In a land area of 45,000 square kilometers, the diocesan territory covers 14 counties and cities in southeastern Gansu province, northwestern China. Tianshui is 1,100 kilometers southwest of Beijing or 328 kilometers west of Xi'an, capital of Shaanxi province.
The population in the diocesan territory is about 6 million at end of 2004. (The population of the whole country is 1.3 billion). Most residents are ethnic groups of Han, Hui, Tibetan, Dongxiang, Mongolian, Tu, Yugur and Baoan. Gansu has been a multi-ethnic province since ancient times. 54 nationalities have inhabited here.
Catholicism was brought to the Tianshui area as early as 1870. The erection of the diocese came in 1905, when Gansu province, also named Long, meaning surrounded by mountains, was divided into North Long and South Long apostolic vicariates. Saint Fidelis of Sigmaringen, a Swiss Franciscan friar known as the poor people's lawyer who was canonized in 1746, was the patron saint for South Long. The two vicariates were then dropped and the area redivided east and west in 1922.
In 1924, East Long vicariate was renamed Qingzhou (Tsinchow, former name of Tianshui). It became a diocese in 1946. First entrusted to the Congregation of the Immaculate Heart of Mary, German Capuchins took over the area in 1922.
According to the Pontifical Yearbook, the diocese had in 1950 a number of 45,000 Catholics representing 1.8 percent of the population of 2,500 000. There was a total of 88 priests (78 diocesan, 10 religious) and 33 female Religious serving 24 parishes.
After foreign missionaries were expelled from mainland China, Chinese clergy became responsible for Church affairs in Tianshui. Father Augustine Zhao Jingnong led the diocese since 1951 until he and other priests were arrested in the Cultural Revolution.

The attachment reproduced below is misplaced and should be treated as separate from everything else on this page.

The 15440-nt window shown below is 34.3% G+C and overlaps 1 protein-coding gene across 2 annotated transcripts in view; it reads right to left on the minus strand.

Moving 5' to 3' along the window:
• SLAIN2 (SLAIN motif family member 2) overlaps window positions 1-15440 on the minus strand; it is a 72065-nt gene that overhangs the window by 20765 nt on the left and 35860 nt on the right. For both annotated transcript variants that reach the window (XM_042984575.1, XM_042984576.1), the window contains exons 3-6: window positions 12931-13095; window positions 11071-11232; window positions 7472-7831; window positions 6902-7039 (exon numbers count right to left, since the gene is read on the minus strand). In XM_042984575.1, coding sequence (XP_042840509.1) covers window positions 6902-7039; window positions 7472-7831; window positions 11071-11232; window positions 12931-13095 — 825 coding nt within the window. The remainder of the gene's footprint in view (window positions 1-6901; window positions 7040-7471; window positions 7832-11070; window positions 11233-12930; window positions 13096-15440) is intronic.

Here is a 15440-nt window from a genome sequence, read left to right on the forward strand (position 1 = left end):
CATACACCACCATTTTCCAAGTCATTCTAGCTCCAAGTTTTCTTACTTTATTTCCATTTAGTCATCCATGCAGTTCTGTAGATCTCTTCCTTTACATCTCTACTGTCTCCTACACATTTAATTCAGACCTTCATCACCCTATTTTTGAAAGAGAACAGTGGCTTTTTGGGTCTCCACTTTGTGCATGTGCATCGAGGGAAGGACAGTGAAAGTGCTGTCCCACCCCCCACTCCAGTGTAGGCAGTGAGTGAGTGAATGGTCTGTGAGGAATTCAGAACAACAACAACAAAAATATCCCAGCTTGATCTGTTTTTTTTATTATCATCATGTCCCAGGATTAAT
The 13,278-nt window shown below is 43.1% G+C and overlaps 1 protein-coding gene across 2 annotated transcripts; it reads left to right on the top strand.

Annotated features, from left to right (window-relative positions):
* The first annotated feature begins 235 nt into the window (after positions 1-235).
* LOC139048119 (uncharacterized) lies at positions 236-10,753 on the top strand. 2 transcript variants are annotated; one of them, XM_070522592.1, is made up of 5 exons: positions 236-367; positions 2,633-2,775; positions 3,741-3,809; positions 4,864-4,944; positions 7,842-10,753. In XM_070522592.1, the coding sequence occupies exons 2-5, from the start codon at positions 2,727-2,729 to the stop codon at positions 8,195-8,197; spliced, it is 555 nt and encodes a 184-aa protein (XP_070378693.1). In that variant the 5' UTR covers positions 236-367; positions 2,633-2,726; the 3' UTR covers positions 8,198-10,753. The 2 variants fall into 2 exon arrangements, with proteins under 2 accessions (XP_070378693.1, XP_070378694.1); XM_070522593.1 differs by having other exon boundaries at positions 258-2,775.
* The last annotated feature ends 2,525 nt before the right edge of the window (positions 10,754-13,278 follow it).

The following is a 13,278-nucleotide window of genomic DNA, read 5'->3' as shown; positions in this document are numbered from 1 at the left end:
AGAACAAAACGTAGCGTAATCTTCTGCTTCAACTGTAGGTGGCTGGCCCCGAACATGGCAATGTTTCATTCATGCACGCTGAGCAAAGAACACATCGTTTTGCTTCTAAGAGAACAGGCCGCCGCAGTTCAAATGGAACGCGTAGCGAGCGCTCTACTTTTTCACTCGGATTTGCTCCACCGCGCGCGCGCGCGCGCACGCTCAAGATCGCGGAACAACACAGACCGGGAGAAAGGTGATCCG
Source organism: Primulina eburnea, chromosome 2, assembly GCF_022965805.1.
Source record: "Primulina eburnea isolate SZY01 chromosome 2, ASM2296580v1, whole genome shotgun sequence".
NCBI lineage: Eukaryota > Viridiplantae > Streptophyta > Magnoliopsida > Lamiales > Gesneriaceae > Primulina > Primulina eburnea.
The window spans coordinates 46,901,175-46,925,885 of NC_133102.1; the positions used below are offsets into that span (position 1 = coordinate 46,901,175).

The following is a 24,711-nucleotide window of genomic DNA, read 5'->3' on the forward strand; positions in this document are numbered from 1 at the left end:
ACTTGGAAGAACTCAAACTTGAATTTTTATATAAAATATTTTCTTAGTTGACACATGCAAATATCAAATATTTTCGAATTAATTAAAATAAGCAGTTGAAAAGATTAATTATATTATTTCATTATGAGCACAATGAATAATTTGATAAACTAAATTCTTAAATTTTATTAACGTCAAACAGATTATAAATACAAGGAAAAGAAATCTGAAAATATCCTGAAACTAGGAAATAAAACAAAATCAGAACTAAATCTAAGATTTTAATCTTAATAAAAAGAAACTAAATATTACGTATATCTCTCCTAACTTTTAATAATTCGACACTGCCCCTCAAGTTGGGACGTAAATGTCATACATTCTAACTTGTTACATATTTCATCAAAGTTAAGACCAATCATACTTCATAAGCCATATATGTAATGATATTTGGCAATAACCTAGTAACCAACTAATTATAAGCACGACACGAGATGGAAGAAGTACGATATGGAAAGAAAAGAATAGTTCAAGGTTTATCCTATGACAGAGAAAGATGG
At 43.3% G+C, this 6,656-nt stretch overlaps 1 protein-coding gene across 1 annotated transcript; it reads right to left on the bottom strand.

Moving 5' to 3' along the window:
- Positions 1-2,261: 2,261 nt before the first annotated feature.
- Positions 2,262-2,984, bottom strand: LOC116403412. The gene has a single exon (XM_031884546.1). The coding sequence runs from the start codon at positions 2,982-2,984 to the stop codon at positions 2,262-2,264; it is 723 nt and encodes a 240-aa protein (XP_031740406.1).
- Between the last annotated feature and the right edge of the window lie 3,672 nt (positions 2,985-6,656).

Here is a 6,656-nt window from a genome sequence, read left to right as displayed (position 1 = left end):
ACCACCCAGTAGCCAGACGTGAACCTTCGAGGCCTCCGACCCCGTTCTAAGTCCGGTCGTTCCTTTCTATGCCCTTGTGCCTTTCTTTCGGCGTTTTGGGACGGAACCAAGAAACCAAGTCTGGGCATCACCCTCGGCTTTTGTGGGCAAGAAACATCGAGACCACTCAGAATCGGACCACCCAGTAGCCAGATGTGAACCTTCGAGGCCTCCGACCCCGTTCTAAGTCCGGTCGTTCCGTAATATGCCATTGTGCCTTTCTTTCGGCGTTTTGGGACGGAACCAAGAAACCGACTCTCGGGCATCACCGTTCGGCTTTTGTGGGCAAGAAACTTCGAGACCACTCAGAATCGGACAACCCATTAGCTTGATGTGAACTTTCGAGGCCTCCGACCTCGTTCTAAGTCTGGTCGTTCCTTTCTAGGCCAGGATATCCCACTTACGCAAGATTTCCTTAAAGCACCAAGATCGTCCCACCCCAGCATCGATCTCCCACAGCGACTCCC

In 1981, religious activities revived and Father Zhao was ordained a bishop. Under his leadership, the diocese restored confiscated churches and built new churches, and developed pastoral and evangelistic work. There has been no bishop since he died in 2004.
Gansu province was the start of the ancient Silk Road that indirectly linked China with Europe. Tianshui, 1,100 kilometers southwest from Beijing, is a historical and cultural city, since it was an administrative center for various Chinese dynasties as well as an anthropological center. Monuments and records there can be traced back a far as 7,800 years ago.
Tianshui is thought to be the birthplace of two legendary Chinese figures, Fuxi and Nuwa. Fuxi was a demigod credited with the invention of hunting, fishing and the domestication of animals. Nuwa, his wife, was a goddess who created mankind and used stones to patch the holes in the sky caused by the Spirit of Water.
The region has a temperate monsoonal climate with the marked transitional characteristics of a continental climate. Mean annual temperature is 9 degrees Celsius with July being the hottest month, averaging 20 to 24 degrees Celsius, and January, the coldest month with minus 12 to plus 2 degrees Celsius. The mean annual precipitation is 50-500 mm, decreasing from east to west.
Millet, corn (maize), winter wheat, kaoliang (sorghum), some cotton, and tobacco are grown in the area. Along the railway lie large, unexploited coal deposits. Tianshui is the centre of various industries, including machinery, textiles, electrical appliances, and tractors; other products are wine, furniture, and fine lacquerware.
The city stands in a small fertile basin, watered by a long-established irrigation system.
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